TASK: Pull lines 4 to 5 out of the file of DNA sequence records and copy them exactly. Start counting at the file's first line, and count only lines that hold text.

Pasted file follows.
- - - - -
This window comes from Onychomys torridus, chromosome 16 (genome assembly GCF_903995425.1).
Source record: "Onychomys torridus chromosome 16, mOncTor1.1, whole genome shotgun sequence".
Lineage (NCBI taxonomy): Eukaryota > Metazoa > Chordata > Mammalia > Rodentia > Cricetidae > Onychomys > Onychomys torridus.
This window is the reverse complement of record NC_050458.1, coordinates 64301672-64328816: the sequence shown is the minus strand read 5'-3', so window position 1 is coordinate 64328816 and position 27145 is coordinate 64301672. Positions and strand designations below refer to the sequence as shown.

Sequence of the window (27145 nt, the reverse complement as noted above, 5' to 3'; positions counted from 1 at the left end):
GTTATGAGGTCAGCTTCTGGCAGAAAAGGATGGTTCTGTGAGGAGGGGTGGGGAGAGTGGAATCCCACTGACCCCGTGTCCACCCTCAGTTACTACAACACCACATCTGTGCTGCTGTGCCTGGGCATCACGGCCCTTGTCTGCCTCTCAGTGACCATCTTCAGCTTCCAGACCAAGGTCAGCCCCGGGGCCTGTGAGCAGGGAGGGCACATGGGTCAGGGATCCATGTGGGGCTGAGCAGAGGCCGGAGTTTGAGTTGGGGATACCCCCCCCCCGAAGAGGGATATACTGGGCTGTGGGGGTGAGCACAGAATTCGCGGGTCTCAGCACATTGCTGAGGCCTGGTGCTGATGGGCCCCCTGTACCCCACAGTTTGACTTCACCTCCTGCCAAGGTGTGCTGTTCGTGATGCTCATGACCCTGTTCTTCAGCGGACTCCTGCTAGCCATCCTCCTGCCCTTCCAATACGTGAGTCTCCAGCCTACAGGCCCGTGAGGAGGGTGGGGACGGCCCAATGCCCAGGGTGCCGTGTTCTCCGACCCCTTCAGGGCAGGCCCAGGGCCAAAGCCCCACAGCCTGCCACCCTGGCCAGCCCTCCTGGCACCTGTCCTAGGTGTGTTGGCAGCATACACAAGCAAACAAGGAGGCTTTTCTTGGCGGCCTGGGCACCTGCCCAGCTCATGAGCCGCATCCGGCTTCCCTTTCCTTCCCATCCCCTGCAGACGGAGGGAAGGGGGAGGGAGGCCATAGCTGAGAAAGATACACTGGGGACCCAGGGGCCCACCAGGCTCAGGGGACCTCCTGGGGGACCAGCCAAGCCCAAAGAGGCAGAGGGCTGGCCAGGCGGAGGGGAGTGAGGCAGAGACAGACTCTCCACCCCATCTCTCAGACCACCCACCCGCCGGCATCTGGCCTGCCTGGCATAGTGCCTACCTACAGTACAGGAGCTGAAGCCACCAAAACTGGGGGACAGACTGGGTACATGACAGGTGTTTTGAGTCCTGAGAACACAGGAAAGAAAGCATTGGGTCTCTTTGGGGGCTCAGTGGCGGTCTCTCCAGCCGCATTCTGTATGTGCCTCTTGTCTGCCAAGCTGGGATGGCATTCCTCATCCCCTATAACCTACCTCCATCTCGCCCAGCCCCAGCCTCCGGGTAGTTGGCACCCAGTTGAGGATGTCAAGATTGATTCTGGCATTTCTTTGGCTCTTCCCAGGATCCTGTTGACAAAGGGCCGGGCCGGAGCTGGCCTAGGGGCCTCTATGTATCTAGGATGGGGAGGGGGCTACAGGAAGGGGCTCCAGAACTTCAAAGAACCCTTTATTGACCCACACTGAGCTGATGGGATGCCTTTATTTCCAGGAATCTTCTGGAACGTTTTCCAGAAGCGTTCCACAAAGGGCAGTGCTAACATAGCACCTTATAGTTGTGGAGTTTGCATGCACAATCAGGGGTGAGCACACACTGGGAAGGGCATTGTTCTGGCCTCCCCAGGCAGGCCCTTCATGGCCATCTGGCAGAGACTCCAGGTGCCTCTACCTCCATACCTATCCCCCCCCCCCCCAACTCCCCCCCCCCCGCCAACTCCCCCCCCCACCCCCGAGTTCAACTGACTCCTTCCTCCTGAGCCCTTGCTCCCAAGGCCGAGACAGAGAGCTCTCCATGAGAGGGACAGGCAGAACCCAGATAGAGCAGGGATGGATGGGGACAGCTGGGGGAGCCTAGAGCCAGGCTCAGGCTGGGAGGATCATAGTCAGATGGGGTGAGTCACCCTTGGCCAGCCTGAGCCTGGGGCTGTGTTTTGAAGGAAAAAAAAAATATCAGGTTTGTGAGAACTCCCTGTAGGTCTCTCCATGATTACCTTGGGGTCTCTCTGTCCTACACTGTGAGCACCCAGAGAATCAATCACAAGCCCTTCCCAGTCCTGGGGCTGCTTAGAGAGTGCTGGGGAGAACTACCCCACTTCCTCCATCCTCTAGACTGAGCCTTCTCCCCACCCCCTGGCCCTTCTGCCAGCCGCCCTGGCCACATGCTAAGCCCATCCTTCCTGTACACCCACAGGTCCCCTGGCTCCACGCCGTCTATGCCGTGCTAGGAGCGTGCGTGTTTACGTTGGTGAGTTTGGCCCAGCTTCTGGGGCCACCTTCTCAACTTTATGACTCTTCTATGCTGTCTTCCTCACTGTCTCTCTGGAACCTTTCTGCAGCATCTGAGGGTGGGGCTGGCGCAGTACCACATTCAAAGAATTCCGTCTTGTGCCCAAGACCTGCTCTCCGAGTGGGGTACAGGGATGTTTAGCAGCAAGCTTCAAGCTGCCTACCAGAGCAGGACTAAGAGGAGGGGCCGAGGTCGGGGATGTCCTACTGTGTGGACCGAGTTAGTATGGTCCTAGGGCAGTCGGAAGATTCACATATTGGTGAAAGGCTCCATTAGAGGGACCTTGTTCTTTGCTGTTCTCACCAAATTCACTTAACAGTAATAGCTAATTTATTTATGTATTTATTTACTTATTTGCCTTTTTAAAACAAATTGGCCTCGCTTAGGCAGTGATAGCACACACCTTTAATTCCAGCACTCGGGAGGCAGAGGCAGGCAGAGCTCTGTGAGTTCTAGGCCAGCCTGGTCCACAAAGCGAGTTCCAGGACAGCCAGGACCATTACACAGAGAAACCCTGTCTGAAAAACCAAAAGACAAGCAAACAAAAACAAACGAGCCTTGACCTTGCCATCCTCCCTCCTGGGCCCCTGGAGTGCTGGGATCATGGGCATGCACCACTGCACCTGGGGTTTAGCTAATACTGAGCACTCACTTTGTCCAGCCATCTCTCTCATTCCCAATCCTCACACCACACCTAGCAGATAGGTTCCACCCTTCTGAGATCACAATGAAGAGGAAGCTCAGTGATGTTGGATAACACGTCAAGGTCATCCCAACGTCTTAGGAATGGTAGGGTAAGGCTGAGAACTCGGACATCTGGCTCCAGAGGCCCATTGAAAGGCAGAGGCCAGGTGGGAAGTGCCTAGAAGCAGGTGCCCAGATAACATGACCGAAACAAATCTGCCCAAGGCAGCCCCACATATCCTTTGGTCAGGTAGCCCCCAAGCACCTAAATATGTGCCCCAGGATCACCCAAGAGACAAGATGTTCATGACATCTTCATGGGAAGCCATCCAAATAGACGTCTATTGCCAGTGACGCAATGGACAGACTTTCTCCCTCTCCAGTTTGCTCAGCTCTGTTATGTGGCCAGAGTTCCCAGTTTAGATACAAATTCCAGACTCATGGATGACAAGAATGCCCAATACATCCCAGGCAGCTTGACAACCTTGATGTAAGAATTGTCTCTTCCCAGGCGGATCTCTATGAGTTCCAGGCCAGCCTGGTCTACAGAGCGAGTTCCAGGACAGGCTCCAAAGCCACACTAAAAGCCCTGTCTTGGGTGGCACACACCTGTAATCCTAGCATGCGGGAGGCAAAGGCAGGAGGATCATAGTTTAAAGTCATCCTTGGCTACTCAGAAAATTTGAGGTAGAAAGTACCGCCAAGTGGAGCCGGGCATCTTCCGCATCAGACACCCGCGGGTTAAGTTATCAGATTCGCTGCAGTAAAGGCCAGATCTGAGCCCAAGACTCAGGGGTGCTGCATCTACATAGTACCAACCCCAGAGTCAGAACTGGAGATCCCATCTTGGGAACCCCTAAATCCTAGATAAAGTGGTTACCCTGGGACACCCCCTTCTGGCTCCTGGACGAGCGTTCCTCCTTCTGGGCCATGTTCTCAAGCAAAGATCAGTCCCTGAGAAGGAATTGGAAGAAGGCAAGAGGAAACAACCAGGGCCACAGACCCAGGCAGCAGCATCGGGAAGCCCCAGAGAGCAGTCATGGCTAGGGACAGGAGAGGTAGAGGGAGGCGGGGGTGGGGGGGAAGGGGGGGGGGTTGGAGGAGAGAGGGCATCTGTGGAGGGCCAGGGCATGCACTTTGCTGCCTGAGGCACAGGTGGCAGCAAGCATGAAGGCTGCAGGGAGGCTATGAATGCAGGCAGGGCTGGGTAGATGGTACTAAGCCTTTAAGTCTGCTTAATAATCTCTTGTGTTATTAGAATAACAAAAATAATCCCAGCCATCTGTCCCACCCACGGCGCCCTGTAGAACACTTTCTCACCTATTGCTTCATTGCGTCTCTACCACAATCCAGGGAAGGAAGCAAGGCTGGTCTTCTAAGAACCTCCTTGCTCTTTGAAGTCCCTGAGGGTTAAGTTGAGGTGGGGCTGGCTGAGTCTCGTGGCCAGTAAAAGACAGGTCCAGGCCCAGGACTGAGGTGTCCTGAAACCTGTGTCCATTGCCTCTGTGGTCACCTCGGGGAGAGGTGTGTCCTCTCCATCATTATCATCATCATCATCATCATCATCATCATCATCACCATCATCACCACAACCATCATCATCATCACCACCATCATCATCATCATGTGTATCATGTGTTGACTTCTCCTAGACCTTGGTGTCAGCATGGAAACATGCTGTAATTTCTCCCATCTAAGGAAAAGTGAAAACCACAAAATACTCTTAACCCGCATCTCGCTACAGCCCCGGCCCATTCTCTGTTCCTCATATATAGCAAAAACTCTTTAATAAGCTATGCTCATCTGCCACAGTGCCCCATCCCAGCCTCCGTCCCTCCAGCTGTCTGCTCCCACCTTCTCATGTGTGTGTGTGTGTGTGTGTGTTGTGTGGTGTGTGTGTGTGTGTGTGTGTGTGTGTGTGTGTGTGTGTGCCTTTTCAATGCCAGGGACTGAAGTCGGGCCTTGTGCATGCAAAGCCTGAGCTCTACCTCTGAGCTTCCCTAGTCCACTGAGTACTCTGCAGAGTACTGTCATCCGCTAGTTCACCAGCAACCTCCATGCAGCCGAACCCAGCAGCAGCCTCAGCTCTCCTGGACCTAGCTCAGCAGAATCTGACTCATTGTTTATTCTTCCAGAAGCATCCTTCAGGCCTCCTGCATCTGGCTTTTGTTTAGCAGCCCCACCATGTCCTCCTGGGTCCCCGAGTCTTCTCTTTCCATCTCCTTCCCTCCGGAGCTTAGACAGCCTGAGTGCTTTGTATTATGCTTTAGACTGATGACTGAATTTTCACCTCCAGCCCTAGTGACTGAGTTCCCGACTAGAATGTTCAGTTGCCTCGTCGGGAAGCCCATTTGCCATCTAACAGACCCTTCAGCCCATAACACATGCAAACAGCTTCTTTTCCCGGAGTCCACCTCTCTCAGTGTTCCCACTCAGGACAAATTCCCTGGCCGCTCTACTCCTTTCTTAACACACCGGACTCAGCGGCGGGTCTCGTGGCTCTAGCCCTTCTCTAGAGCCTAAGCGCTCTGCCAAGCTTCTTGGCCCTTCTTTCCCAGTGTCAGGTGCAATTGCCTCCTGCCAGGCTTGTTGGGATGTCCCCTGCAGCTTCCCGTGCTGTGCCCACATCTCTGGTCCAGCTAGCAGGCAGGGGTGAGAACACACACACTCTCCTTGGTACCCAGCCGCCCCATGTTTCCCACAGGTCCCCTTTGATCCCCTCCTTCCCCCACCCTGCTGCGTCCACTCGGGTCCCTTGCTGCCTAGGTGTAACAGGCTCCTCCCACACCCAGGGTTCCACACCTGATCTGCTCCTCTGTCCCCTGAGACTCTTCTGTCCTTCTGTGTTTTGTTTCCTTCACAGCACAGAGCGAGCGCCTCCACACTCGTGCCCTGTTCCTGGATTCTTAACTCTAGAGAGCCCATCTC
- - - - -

This window is the reverse complement of record NC_050458.1, coordinates 64301672-64328816: the sequence shown is the minus strand read 5'-3', so window position 1 is coordinate 64328816 and position 27145 is coordinate 64301672. Positions and strand designations below refer to the sequence as shown.

Sequence of the window (27145 nt, the reverse complement as noted above, 5' to 3'; positions counted from 1 at the left end):